April 3, 1963
UNITED STATES OF AMERICA, PLAINTIFF-APPELLEE,
NORMAN RAMIS, DEFENDANT-APPELLANT.
Before MOORE, FRIENDLY and SMITH, Circuit Judges.
LEONARD P. MOORE, Circuit Judge.
Defendant Ramis appeals from his conviction after a trial by a jury for selling and conspiring to sell heroin in violation of 21 U.S.C. §§ 173, 174. Appellant's primary claim is that the government failed to prove constructive possession.
Ramis' story was that he was approached by a special employee Berlotti who asked him to get some narcotics for a friend Frank (Agent Dolce) and who told him that Ramis' friend, John Hillman, had suggested that Berlotti speak to Ramis. Ramis testified that he spoke to Padrone, his alleged co-conspirator, about securing narcotics merely in order to do Hillman a favor, and that he had never before obtained narcotics for anyone.*fn1
The testimony introduced by the Government is to the contrary, namely, that Ramis was a more frequent dealer in narcotics. Negotiations for the sale took place at McGinnis' Restaurant in Manhattan. Agent Dolce testified that when he asked the defendant how much narcotics he had for sale, Ramis told him that he "wouldn't deal for less than two ounces at a time", and that the price would be $525 an ounce. When Dolce complained that the price was too high, Ramis stated that "the heroin that he had for sale was of a very high quality". After several delays, Agent Dolce and Berlotti met the defendant and Padrone, and all four drove to Beck and Tiffany Streets in the Bronx. There Padrone and Dolce entered an apartment building where Padrone handed Dolce a package containing narcotics while Ramis remained outside. Dolce sought to pay Padrone $1,050, but was told that Ramis was to get $100. Dolce, Berlotti and Ramis then drove back to the Copper Rail Restaurant and as Dolce was leaving, Ramis asked him when he "would be ready to do business again".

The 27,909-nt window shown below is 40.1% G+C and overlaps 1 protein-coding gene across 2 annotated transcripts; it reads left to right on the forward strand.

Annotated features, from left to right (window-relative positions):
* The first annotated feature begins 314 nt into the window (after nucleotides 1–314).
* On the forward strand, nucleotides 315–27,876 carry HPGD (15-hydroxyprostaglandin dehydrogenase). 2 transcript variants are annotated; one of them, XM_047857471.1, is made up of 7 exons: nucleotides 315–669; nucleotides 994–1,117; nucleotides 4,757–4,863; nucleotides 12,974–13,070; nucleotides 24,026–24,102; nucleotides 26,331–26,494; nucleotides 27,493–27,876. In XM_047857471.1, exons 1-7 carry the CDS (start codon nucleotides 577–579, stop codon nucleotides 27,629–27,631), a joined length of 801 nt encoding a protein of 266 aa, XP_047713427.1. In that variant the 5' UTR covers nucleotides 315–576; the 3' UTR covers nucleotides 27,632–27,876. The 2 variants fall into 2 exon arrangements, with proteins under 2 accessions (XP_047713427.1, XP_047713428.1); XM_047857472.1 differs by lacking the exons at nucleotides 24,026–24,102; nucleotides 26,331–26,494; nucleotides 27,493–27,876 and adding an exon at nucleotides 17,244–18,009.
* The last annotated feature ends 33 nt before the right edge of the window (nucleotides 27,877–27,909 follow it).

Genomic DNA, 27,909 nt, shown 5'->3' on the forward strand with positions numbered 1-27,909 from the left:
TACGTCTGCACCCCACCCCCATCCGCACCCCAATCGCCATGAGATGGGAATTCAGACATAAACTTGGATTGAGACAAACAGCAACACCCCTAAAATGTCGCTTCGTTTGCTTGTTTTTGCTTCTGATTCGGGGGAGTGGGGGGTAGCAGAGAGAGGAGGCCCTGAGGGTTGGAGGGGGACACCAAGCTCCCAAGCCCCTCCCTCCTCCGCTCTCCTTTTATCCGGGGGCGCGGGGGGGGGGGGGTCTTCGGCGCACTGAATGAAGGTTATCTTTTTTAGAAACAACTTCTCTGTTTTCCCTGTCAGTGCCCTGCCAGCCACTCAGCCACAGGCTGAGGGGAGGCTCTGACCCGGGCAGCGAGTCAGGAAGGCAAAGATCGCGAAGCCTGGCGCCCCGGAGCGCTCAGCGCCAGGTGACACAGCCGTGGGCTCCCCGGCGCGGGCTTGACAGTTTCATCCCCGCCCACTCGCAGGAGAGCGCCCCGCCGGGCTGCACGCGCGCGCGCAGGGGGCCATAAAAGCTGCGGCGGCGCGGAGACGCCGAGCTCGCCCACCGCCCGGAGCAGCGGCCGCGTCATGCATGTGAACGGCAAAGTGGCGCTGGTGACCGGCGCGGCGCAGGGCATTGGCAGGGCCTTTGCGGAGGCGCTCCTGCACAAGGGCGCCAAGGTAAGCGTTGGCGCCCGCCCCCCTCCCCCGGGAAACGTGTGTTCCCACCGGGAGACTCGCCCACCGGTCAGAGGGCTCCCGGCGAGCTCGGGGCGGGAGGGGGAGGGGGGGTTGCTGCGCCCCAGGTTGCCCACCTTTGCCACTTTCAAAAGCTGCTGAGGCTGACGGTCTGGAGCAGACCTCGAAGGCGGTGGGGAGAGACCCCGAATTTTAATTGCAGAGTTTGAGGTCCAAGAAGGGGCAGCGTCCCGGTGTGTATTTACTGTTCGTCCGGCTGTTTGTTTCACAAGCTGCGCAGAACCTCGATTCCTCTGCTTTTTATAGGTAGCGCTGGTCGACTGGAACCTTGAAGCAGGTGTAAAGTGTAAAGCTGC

Appellant relies heavily on the in banc decision in United States v. Jones, 308 F.2d 26 (2d Cir., 1962) but that case is clearly distinguishable. As we said there, "Properly admitted evidence showing that a given defendant set the price for a batch of narcotics, had the final say as to means of transfer, or was able to assure delivery, may well be sufficient to charge the defendant with a constructive possession of the narcotics * * *." Id. at p. 31. Here Ramis set the price for the narcotics, stated that he would not deal in less than two ounces and that the heroin he had for sale was of high quality, accompanied both Agent Dolce and Padrone to the location where delivery was to be made, and after completion of the transaction, asked Dolce when they could transact business again. See United States v. Panica, 290 F.2d 97 (2d Cir., 1961); United States v. Malfi, 264 F.2d 147 (3d Cir., 1959). Such activities were certainly sufficient to warrant the jury's conclusion that Ramis had "a working relationship or a sufficient association with those having physical custody of the drugs so as to enable him to assure their production, without difficulty, to a customer as a matter of course * * *". Ibid.; United States v. Hernandez, 290 F.2d 86 (2d Cir., 1961).
Ramis also challenges the trial judge's instructions on the law of entrapment. The instructions given were in complete accord with the law as set forth by the Supreme Court in Sorrells v. United States, 287 U.S. 435, 53 S. Ct. 210, 77 L. Ed. 413 (1932) and Sherman v. United States, 356 U.S. 369, 78 S. Ct. 819, 2 L. Ed. 2d 848 (1958). Other claims of error are also without merit.